If he can't easily build Russia up, he can take the United States down a few pegs, with his characteristic tactical agility and willingness to play rough and take risks. If he can't have a deferential government in Kiev, he can grab Crimea and try to engineer the next best thing, a dysfunctional Ukraine. If he can't abide the risk of regime upheaval in Syria, he can flex Russia's military muscle, emasculate the West, and preserve Bashar al-Assad atop the rubble of Aleppo. If he can't directly intimidate the European Union, he can accelerate its unraveling by supporting anti-Union nationalists and exploiting the wave of migration spawned in part by his own brutality. Wherever he can, he exposes the seeming hypocrisy and fecklessness of Western democracies, blurring the line between fact and fiction.

So what to do? Russia is still too big, proud and influential to ignore and still the only nuclear power comparable to the United States. It remains a major player on problems from the Arctic to Iran and North Korea. We need to focus on the critical before we test the desirable. The first step is to sustain, and if necessary amplify, the actions taken by the Obama administration in response to Russian hacking. Russia challenged the integrity of our democratic system, and Europe's 2017 electoral landscape is the next battlefield. A second step is to reassure our European allies of our absolute commitment to NATO. American politicians tell one another to "remember your base," and that's what should guide policy toward Russia. Our network of allies is not a millstone around America's neck, but a powerful asset that sets us apart.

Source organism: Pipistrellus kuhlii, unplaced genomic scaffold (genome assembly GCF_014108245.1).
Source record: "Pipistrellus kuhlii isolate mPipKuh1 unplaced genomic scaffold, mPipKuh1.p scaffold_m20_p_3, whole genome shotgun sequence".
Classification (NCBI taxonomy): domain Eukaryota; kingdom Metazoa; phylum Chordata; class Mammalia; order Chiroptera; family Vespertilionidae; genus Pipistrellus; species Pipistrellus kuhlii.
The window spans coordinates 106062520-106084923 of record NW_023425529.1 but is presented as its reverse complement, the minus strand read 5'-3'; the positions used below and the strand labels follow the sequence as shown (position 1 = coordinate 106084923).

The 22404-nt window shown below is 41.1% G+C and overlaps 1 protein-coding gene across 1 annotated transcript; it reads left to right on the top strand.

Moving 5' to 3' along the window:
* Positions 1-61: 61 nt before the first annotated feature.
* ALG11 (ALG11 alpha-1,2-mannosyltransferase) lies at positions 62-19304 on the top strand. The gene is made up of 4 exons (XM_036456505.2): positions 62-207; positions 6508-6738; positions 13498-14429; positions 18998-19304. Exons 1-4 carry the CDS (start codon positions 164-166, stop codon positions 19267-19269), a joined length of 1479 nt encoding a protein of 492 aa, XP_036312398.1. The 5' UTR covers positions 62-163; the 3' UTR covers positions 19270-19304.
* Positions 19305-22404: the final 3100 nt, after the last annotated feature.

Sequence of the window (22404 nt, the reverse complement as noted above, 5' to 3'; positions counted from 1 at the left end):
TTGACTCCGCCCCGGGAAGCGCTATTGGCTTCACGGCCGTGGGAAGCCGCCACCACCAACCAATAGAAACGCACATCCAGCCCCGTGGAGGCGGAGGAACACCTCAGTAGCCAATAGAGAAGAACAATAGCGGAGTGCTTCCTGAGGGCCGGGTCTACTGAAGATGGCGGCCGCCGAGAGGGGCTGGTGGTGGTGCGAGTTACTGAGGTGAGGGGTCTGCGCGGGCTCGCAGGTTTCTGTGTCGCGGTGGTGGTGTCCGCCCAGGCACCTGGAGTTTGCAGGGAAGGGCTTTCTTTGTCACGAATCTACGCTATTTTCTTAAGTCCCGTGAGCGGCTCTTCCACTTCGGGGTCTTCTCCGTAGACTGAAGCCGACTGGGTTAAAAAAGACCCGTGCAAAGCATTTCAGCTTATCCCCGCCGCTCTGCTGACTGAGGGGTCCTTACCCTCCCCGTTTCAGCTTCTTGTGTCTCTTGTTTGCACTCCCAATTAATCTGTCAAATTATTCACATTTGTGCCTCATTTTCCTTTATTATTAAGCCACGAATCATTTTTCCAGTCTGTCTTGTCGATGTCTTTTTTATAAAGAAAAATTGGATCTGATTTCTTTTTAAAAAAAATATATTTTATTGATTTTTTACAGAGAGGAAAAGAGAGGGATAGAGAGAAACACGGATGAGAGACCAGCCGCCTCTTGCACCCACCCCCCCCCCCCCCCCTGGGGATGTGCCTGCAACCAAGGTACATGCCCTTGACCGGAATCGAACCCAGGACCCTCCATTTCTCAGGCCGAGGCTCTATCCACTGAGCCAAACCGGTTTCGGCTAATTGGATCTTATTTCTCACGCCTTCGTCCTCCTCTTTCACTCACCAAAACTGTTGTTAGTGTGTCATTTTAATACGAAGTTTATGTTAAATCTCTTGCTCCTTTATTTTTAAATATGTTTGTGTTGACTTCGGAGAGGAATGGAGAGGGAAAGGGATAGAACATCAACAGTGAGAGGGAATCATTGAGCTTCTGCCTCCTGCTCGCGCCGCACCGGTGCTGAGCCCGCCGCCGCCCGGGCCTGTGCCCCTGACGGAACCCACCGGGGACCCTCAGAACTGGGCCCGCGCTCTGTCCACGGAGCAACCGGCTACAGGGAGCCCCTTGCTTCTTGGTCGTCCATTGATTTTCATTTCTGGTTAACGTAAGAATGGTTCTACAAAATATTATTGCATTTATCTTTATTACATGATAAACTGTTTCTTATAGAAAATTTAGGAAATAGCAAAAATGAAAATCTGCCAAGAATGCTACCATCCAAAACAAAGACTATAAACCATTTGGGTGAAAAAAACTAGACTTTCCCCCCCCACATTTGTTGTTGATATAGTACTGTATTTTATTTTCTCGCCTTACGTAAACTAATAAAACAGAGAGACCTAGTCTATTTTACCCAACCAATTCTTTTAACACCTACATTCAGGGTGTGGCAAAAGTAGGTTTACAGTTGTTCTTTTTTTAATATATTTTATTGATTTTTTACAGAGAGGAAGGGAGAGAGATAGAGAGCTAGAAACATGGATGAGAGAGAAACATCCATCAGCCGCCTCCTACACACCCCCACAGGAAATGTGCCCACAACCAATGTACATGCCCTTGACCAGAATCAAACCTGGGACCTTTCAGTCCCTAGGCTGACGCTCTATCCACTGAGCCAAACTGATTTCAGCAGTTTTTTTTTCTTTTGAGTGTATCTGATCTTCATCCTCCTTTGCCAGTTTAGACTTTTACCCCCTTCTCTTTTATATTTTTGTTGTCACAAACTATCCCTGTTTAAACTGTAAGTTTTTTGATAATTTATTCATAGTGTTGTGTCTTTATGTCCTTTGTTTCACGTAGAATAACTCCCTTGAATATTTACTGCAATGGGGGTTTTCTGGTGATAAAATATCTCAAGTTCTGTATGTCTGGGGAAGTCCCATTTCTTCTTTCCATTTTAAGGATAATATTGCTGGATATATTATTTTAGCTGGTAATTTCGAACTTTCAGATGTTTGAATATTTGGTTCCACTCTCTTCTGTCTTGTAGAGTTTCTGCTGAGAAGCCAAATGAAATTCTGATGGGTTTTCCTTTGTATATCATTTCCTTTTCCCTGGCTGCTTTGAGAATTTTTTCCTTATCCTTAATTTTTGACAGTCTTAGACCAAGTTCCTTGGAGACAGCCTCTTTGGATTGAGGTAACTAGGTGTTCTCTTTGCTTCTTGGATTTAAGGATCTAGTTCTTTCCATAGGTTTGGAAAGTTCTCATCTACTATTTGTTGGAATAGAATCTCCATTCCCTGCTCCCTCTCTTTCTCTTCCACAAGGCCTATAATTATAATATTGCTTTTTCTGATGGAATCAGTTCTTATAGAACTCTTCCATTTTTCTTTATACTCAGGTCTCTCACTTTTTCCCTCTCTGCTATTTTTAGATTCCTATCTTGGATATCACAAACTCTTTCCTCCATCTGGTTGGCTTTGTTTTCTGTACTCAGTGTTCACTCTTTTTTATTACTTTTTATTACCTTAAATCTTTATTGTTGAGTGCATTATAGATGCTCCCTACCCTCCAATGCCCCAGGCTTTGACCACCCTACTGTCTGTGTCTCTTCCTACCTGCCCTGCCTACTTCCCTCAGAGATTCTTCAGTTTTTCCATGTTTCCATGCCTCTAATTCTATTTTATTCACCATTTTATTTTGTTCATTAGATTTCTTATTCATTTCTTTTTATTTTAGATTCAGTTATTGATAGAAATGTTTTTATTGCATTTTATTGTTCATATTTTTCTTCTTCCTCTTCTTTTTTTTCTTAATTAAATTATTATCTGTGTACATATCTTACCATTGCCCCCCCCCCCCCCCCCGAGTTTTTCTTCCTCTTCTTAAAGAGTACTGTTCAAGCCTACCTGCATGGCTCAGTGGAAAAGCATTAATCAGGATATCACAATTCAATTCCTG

A third step is to stay sharply focused on Ukraine, a country whose fate will be critical to the future of Europe, and Russia, over the next generation. This is not about NATO or European Union membership, both distant aspirations. It is about helping Ukrainian leaders build the successful political system that Russia seeks to subvert. Finally, we should be wary of superficially appealing notions like a common war on Islamic extremism or a common effort to "contain" China. Russia's bloody role in Syria makes the terrorist threat far worse and despite long-term concerns about a rising China, Mr. Putin has little inclination to sacrifice a relationship with Beijing.

I've learned a few lessons during my diplomatic career, often the hard way. I learned to respect Russians and their history and vitality. I learned that it rarely pays to neglect or underestimate Russia, or display gratuitous disrespect. But I also learned that firmness and vigilance, and a healthy grasp of the limits of the possible, are the best way to deal with the combustible combination of grievance and insecurity that Vladimir Putin embodies. I've learned that we have a much better hand to play with Mr. Putin than he does with us. If we play it methodically, confident in our enduring strengths, and unapologetic about our values, we can eventually build a more stable relationship, without illusions.
                      
William J. Burns is president of the Carnegie Endowment for International Peace. He previously served as U.S. deputy secretary of state.